In Norway the length of hospital stays after childbirth has been reduced in the last decades, and the use of patient hotels has increased. We assume this development requires better ability to self care among the women. The consequences have not been widely studied.
To detect whether todays postnatal care is satisfying regarding the women s needs, we interviewed 100 postpartum women at the largest delivery ward in Norway. The aim of the study was also to investigate if there are any differences in content among the woman staying in the delivery ward compared to those staying at the hotel. In addition we have included literature on the association between postnatal care and mental health.
The results of our study shows a large degree of content and feeling of being cared for during delivery and after, both at the maternity ward and at the hotel. There is still potential for improvement regarding breast-feeding, availability among the health personnel, sleep, rest and relief, information, and costs and service at the hotel.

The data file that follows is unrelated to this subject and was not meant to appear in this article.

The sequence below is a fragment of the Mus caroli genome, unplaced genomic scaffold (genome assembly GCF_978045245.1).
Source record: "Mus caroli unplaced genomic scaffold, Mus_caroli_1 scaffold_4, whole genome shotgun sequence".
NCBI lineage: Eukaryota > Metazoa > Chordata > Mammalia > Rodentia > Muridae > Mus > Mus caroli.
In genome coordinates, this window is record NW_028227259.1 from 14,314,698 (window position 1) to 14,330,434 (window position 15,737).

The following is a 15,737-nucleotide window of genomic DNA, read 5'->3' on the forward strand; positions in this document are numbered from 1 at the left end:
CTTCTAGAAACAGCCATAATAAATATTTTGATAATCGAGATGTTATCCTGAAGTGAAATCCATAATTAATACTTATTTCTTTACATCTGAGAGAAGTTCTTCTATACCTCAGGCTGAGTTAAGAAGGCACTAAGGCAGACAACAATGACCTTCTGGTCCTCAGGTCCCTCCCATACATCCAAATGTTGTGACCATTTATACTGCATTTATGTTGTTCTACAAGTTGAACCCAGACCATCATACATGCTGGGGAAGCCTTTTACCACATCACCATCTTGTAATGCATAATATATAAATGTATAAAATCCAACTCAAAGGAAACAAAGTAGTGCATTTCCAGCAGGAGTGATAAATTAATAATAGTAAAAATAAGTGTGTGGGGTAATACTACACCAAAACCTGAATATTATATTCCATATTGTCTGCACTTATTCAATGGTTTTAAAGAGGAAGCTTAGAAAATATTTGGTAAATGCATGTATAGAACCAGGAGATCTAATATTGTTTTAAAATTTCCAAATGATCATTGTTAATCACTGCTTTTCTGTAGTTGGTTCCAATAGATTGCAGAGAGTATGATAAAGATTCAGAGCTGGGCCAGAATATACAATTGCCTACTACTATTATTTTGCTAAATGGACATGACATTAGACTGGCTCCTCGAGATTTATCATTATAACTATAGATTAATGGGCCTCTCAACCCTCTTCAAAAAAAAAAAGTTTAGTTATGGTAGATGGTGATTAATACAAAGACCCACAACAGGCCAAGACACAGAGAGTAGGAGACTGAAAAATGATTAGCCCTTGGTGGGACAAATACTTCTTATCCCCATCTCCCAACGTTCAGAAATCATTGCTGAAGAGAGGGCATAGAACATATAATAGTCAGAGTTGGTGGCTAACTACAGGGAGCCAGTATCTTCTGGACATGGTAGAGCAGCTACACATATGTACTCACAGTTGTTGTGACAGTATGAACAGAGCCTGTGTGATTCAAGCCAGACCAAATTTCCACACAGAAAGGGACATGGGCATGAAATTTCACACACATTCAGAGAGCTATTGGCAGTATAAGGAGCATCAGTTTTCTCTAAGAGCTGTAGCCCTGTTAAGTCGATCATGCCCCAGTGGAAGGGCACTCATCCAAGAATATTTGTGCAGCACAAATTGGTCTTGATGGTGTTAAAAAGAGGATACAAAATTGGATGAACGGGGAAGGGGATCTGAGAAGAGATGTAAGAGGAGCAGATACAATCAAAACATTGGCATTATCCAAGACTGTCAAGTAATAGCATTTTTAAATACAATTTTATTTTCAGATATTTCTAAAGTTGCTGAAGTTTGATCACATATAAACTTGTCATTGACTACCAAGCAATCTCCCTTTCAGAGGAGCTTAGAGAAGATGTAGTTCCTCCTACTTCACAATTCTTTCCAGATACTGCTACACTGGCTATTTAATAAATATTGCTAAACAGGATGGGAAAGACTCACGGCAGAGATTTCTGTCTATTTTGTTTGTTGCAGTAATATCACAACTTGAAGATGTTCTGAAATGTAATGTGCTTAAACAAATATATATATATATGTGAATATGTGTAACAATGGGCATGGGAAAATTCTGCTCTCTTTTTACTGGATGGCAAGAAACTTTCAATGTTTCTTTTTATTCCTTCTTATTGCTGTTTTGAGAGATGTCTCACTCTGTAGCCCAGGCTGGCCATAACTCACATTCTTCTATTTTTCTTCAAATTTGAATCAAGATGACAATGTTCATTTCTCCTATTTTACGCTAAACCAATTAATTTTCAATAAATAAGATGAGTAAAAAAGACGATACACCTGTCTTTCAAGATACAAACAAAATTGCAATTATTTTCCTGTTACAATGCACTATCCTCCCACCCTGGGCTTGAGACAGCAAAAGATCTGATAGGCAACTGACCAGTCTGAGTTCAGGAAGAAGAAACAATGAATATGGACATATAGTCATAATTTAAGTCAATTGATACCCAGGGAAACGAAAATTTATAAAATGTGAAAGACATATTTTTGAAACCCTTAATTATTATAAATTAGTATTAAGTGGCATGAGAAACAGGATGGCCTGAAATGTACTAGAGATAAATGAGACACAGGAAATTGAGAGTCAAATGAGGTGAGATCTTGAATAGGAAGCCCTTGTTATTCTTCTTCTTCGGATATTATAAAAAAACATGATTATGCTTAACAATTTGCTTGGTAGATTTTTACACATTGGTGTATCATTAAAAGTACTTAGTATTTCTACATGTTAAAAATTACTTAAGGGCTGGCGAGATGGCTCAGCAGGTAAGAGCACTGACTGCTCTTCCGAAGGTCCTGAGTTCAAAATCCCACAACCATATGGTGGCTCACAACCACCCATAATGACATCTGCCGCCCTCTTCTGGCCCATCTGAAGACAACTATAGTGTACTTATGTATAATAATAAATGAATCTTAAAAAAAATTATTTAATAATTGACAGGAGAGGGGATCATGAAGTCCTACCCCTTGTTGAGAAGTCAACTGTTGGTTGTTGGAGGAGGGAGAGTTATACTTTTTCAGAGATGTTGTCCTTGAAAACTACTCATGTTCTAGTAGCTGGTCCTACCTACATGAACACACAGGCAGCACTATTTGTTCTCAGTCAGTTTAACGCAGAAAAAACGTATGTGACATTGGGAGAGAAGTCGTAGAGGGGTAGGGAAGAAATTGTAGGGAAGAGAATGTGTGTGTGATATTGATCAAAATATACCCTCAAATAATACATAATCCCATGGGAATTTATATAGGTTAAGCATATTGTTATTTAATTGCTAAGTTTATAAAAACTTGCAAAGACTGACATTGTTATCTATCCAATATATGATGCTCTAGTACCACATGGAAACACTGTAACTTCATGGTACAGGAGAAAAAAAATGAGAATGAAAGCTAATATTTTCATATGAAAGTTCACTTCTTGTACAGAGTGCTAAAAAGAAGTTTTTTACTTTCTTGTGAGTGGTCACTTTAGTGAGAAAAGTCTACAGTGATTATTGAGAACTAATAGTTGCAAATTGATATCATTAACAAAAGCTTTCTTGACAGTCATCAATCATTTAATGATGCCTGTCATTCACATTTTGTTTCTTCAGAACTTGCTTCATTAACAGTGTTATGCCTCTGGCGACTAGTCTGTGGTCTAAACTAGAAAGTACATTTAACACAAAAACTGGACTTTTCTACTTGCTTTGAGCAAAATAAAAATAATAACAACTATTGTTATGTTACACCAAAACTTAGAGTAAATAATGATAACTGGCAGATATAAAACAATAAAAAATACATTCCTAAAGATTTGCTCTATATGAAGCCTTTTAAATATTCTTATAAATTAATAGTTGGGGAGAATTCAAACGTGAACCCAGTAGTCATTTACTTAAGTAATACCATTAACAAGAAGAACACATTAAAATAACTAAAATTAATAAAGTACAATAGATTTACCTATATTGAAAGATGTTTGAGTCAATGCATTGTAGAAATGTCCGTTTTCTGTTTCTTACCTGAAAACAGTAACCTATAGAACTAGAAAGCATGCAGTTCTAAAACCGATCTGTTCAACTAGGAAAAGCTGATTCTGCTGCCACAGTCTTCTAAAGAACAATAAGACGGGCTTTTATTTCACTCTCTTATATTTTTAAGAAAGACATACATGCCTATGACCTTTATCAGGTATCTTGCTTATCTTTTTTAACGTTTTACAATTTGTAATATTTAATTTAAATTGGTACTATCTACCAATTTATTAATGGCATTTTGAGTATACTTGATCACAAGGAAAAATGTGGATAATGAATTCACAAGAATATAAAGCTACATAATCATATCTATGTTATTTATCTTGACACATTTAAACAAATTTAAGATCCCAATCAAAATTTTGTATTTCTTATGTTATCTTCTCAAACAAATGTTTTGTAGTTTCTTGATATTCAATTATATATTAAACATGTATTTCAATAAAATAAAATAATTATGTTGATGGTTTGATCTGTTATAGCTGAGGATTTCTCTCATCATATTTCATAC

Most women prefer the post partum period spent at the hotel, due to privacy, flexibility and the opportunity for the partner to be present with mother and child.
Regarding breast-feeding, personal guidance and standardised information is important.
The literature shows that women in general are vulnerable in the postpartum period, and by pointing the care towards women at risk we can achieve health outcomes in the sense of lower prevalence of postpartum depression.